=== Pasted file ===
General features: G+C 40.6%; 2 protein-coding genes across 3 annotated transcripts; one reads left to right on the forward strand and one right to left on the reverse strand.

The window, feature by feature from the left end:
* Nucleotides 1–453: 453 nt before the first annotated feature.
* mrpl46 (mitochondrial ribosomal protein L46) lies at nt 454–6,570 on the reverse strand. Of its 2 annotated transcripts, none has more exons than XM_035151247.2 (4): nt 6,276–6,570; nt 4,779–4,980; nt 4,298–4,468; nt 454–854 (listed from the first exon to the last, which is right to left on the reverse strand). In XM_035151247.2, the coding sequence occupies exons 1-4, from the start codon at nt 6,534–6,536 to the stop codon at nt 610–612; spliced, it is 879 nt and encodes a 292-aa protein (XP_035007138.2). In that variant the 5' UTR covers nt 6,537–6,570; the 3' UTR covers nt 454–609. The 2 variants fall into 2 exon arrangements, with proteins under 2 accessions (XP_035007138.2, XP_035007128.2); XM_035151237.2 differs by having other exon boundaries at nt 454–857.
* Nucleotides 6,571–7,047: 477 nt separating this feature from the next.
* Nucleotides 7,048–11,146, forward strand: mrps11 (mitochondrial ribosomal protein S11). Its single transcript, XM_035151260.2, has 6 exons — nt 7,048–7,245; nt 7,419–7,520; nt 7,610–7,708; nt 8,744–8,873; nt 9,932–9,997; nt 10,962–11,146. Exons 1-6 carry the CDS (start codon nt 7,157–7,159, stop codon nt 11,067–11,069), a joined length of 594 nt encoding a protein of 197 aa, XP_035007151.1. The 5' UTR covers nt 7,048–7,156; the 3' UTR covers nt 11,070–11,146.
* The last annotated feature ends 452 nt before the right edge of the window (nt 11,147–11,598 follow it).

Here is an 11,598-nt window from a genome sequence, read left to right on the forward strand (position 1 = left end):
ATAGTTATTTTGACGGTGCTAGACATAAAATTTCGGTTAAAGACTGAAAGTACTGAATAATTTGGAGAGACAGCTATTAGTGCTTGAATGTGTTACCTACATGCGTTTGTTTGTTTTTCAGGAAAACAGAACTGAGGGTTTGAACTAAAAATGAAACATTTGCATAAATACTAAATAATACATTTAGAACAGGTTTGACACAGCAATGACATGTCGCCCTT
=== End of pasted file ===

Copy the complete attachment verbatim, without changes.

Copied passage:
General features: G+C 40.6%; 2 protein-coding genes across 3 annotated transcripts; one reads left to right on the forward strand and one right to left on the reverse strand.

The window, feature by feature from the left end:
* Nucleotides 1–453: 453 nt before the first annotated feature.
* mrpl46 (mitochondrial ribosomal protein L46) lies at nt 454–6,570 on the reverse strand. Of its 2 annotated transcripts, none has more exons than XM_035151247.2 (4): nt 6,276–6,570; nt 4,779–4,980; nt 4,298–4,468; nt 454–854 (listed from the first exon to the last, which is right to left on the reverse strand). In XM_035151247.2, the coding sequence occupies exons 1-4, from the start codon at nt 6,534–6,536 to the stop codon at nt 610–612; spliced, it is 879 nt and encodes a 292-aa protein (XP_035007138.2). In that variant the 5' UTR covers nt 6,537–6,570; the 3' UTR covers nt 454–609. The 2 variants fall into 2 exon arrangements, with proteins under 2 accessions (XP_035007138.2, XP_035007128.2); XM_035151237.2 differs by having other exon boundaries at nt 454–857.
* Nucleotides 6,571–7,047: 477 nt separating this feature from the next.
* Nucleotides 7,048–11,146, forward strand: mrps11 (mitochondrial ribosomal protein S11). Its single transcript, XM_035151260.2, has 6 exons — nt 7,048–7,245; nt 7,419–7,520; nt 7,610–7,708; nt 8,744–8,873; nt 9,932–9,997; nt 10,962–11,146. Exons 1-6 carry the CDS (start codon nt 7,157–7,159, stop codon nt 11,067–11,069), a joined length of 594 nt encoding a protein of 197 aa, XP_035007151.1. The 5' UTR covers nt 7,048–7,156; the 3' UTR covers nt 11,070–11,146.
* The last annotated feature ends 452 nt before the right edge of the window (nt 11,147–11,598 follow it).

Here is an 11,598-nt window from a genome sequence, read left to right on the forward strand (position 1 = left end):
ATAGTTATTTTGACGGTGCTAGACATAAAATTTCGGTTAAAGACTGAAAGTACTGAATAATTTGGAGAGACAGCTATTAGTGCTTGAATGTGTTACCTACATGCGTTTGTTTGTTTTTCAGGAAAACAGAACTGAGGGTTTGAACTAAAAATGAAACATTTGCATAAATACTAAATAATACATTTAGAACAGGTTTGACACAGCAATGACATGTCGCCCTT